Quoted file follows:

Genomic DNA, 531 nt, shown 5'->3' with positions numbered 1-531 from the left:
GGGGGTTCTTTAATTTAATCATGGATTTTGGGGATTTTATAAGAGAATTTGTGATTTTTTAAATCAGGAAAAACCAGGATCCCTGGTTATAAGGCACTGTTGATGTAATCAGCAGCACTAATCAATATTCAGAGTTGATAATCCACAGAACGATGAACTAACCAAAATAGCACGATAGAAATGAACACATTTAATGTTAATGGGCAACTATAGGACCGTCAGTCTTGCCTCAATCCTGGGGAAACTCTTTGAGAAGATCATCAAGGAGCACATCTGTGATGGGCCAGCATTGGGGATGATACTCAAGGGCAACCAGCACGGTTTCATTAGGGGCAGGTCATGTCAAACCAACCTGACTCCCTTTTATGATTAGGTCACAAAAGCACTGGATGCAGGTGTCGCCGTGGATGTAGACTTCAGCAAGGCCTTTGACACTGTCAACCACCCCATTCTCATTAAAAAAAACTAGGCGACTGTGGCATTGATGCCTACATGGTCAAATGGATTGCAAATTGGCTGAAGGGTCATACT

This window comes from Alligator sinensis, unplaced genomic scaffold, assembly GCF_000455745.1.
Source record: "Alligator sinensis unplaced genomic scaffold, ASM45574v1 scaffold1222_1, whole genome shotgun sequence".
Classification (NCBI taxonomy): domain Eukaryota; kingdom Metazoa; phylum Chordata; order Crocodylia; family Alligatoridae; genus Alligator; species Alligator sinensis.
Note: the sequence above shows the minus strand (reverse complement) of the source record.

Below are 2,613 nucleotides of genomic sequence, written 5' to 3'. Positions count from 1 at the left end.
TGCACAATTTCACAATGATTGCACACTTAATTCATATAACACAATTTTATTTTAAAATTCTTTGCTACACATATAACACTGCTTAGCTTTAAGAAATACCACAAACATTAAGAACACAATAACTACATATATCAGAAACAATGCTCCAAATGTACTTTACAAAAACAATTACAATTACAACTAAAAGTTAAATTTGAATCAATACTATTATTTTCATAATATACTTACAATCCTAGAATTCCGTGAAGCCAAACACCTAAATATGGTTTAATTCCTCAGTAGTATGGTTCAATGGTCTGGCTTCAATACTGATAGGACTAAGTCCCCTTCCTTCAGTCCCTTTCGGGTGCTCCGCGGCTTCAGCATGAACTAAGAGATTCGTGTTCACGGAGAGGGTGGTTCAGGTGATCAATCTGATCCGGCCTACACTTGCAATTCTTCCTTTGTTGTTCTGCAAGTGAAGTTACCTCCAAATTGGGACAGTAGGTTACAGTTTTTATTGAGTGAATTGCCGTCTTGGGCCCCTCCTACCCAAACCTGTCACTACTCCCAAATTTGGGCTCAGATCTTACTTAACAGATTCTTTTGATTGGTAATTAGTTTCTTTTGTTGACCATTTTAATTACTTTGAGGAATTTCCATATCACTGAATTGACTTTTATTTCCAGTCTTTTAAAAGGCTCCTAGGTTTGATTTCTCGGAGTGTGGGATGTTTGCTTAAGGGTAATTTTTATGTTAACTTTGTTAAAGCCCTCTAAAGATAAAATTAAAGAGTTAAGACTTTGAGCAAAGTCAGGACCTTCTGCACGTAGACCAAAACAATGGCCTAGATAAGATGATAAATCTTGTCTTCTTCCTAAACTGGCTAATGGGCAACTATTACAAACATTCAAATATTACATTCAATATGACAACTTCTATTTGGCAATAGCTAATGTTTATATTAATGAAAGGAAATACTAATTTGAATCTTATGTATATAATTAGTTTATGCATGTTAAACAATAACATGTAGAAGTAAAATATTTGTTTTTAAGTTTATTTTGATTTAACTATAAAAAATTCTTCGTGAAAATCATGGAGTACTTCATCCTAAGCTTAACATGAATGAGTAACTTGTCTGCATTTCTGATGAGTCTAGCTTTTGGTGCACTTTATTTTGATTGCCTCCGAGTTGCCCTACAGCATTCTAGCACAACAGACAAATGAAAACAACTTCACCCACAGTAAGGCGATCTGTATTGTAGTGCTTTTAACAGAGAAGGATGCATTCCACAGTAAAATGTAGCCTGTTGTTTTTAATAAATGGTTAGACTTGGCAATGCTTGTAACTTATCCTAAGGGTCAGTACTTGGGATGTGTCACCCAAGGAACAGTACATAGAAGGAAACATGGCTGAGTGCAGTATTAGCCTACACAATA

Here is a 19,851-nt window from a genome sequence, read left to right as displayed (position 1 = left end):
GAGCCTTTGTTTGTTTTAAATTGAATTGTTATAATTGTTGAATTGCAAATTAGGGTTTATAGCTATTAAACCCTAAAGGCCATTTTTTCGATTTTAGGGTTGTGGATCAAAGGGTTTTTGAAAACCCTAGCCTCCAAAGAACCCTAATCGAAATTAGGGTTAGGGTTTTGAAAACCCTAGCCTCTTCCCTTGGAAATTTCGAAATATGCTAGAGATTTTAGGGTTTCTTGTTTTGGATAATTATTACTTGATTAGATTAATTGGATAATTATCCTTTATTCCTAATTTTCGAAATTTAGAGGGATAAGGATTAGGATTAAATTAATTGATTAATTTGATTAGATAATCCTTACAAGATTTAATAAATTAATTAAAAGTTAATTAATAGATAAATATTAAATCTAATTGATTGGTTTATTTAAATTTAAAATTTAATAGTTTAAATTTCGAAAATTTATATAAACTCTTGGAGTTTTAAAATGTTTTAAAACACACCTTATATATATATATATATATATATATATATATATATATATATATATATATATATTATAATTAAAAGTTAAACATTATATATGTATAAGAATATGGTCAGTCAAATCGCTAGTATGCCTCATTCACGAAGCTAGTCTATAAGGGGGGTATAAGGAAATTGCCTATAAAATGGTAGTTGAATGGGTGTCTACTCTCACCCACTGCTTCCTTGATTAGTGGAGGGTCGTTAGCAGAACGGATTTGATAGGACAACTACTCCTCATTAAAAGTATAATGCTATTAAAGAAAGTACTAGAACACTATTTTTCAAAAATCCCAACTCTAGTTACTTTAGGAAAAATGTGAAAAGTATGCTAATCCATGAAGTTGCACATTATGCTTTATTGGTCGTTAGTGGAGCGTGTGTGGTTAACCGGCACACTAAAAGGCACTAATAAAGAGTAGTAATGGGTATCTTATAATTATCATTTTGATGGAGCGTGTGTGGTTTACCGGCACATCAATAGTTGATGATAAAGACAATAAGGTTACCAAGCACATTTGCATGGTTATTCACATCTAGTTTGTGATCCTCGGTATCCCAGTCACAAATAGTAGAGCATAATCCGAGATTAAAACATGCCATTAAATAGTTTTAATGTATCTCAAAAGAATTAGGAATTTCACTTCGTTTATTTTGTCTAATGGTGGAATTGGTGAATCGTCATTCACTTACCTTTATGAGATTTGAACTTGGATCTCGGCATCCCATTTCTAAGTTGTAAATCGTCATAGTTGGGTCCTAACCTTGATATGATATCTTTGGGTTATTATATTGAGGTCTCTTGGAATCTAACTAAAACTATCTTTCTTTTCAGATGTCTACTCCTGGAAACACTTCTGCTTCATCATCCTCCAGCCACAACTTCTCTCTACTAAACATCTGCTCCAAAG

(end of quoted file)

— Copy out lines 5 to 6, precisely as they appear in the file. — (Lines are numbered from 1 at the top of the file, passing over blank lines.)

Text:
Classification (NCBI taxonomy): domain Eukaryota; kingdom Metazoa; phylum Chordata; order Crocodylia; family Alligatoridae; genus Alligator; species Alligator sinensis.
Note: the sequence above shows the minus strand (reverse complement) of the source record.